Steve Jobs may have left the house, but the iRevolution he led has satisfied hungry consumers with innovative products no one knew they were missing until they watched his legendary Apple presentations. In particular, the scrambling popularity for the versatility of the iPad has changed the way business is conducted across the board, from banking to health services, construction to charity. The game changer of the computing world has also reinvented the way people communicate in this increasingly on-the-go version of life most of us lead, and the hospitality and travel industry were among the earliest adopters.
In today's cloudy skies, competition is stiff, with airlines trying to beat their rival route providers by the centimetre -- literally. Copious leg room is now a basic expectation on first and business class cabins, with newer aircrafts such as the Airbus A380 paving the way for an imminent boost in freedom to luxe it up. Qatar serves up 10-course in-flight meals, Cathay Pacific is planning original abstract artwork on its long-hauls, and both Singapore Airlines and Etihad Airways are teaming up with Poltrona Frau (of Ferrari leather interior fame) to snazz up passenger seats.
But before cattle class fliers could cry "What about us?", Qantas' budget subsidiary, Jetstar, became the world's first airline to announce iPad-IFE (inflight entertainment) rentals on its flights -- with customized holding brackets to boot. After several postponed deadlines, the concept is set to be launched within the year and since its announcement Iceland Express has also joined the frenzy, as has airBaltic, who upped the ante by offering onboard iPad2. Malaysia Airlines has also revealed plans to introduce the idea on the A330s, while Finnair CEO Mika Vehviläinen recently announced that their next generation jetliners may have iPads replacing in-seat video screens altogether, the devices pre-loaded with personalized content including television shows, games, music and reading material -- before the passenger even arrives at his seat.
On the flip side of the same journey, cabin crews are also being armed with the mighty iPad. All Nippon Airways flights are rolling out the tablet for flight attendant training, a move which the Japanese airline expects to reduce costs by US$2.6m. iPads are also on trial with both British Airways and KLM, with the aim of improving and speeding up customer service with the amount of information at the finger tips of the pursers and other crew, including seat locations, traveling companions, dietary restrictions, frequent flyer status, as well as any customer service related issues lodged with ground staff within the airline's network.
The iPad trend even continues into the cockpit, with Alaska Airlines pioneering a shift towards a paperless flight deck after the Federal Aviation Administration (FAA) handed down its approval of the device in the cockpit. American Airlines, United-Continental, KLM, Qantas, and Delta Airlines soon followed suit with specialty apps allowing for personalized realtime meteorological information and navigation charts, and the digitization of flight manuals shaving 17 kilograms off the weight per pilot, which ultimately translates into decreased fuel consumption. Savings can amount to US$1.2m per year for just American Airlines and eco-warriors also rejoice at the 12,000 sheets of paper saved (the approximated page count per traditional manual).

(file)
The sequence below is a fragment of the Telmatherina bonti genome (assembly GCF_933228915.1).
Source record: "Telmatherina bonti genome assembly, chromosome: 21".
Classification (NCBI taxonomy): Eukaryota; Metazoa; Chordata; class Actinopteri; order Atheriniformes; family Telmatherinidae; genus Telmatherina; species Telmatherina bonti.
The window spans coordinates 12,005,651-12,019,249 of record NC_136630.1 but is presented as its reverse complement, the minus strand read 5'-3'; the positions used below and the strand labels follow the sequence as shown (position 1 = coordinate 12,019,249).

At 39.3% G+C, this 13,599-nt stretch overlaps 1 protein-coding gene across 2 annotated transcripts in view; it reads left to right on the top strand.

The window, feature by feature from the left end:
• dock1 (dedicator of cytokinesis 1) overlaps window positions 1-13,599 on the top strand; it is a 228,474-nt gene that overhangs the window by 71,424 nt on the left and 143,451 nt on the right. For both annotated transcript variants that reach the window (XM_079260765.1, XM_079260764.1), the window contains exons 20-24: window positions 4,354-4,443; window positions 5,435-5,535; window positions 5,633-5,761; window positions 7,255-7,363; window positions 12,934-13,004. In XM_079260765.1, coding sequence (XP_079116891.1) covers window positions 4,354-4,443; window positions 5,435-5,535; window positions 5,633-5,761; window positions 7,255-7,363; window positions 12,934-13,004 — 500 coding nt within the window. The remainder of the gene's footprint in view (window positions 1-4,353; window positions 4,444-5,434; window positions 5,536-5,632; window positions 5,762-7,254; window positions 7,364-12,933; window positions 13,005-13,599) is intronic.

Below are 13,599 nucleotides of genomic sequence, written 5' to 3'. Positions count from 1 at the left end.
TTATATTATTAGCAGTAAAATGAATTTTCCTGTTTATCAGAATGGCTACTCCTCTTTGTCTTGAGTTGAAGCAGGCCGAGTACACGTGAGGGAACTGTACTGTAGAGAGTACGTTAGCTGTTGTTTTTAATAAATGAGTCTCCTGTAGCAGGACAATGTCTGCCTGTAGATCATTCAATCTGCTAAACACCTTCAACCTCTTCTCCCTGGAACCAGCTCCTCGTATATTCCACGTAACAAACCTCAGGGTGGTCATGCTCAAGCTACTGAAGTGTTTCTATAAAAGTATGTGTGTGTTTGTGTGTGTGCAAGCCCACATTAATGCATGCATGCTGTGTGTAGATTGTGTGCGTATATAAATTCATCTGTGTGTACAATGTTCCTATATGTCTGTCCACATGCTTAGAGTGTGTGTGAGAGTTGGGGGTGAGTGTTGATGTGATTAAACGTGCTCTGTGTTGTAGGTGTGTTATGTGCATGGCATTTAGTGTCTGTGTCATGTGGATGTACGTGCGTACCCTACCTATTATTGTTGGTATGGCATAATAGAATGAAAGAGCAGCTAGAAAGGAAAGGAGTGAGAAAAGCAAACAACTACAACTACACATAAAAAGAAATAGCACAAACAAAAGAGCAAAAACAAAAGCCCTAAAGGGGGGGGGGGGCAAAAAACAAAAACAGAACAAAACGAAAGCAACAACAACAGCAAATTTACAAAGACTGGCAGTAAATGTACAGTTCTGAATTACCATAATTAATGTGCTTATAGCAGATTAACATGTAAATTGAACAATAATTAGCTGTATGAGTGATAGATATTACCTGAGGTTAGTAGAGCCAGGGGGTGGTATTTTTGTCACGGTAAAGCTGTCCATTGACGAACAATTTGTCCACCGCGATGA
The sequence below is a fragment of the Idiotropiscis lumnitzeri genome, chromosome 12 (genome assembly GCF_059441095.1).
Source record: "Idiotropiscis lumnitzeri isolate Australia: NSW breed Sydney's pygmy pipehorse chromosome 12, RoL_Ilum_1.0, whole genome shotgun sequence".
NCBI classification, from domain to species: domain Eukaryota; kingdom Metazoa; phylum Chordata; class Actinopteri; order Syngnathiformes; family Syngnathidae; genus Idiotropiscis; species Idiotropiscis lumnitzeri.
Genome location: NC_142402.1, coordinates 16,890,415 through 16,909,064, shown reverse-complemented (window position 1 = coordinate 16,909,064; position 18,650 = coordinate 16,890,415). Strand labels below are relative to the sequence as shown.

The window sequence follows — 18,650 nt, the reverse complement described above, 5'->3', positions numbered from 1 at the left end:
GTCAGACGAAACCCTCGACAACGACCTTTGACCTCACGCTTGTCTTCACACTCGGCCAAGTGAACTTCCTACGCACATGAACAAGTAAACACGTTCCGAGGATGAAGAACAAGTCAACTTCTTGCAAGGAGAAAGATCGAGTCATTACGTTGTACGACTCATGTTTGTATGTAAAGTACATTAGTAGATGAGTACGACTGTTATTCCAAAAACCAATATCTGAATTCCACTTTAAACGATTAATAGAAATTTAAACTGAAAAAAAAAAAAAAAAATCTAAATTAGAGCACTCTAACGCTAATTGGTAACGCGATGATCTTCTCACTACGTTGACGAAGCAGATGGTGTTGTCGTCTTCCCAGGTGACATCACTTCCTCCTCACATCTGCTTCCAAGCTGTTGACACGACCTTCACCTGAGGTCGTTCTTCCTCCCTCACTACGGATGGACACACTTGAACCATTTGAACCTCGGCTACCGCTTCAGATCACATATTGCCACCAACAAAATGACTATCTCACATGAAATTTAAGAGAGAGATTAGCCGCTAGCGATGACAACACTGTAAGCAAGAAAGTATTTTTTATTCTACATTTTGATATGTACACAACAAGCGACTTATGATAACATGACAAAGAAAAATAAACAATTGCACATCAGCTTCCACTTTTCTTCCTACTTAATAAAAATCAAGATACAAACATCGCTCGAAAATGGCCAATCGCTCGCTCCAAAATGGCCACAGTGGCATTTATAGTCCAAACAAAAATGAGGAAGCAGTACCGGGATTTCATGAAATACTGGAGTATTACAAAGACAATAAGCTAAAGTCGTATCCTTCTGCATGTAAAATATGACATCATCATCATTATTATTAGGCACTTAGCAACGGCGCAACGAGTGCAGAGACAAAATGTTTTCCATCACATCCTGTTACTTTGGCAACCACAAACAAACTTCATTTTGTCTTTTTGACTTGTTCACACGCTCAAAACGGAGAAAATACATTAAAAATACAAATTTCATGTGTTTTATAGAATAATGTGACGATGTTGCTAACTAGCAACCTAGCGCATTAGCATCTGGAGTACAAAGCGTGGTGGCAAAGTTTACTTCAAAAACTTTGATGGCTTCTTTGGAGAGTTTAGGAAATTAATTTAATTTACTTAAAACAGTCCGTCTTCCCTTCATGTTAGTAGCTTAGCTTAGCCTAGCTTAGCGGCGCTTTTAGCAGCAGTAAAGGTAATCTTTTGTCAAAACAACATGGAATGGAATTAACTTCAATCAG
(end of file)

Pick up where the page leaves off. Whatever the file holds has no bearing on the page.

The i-Proliferation doesn't stop when travellers reach their destination either. Hotels such as Missoni Kuwait have been using them for check-in, while Holiday Inn is testing the iPad to replace room keys. The InterContinental is also leveraging the iPad2's Facetime™ feature for travellers to connect with concierges while planning their trip. All rooms in London's Ecclestone Square come equipped with an iPad, which acts as the go-to panel for guests for everything from curtain control and room temperature to spa reservations and housekeeping requests. They're not the only ones - Miami's Hotel Beaux Arts, New York's Plaza Hotel, Sydney's Establishment Hotel, and the Four Seasons in Los Angeles have already climbed on the bandwagon. Hyatt Hotels & Resorts have gone a step further by implementing iPads throughout their entire empire, cascading through the departments from its Chicago headquarters down to each property.
Compared with large hotels and resorts where time efficiency is of the essence, holiday homes and private villas tend to lean towards a more personal and unhurried approach to service. However, conveniences such as using the iPad for credit card payments, or lending them to guests with a pre-loaded map featuring nearby places of interest, could very well see them being utilized in the holiday residence rental sector to complement face-to-face human interaction, which is ultimately indispensable, however advanced tablets get in the future.
Experts' 2011 sales forecast for Apple's sexy gadget reaches skywards of 40 million units, not including the 14.8 million sold in 2010. With the first generation device only launched in 2010, it is perhaps too early to say if the convenience of this new communication device is here to stay, or whether it will just be a short-term piggyback on the wider Mac appeal. But for now, there's no denying the wow factor of everything iPad-affiliated, as well as the intriguing ways the the simple platform is freeing up an army of innovators to perhaps permanently change the dynamics of social connectivity.
By Jules Kay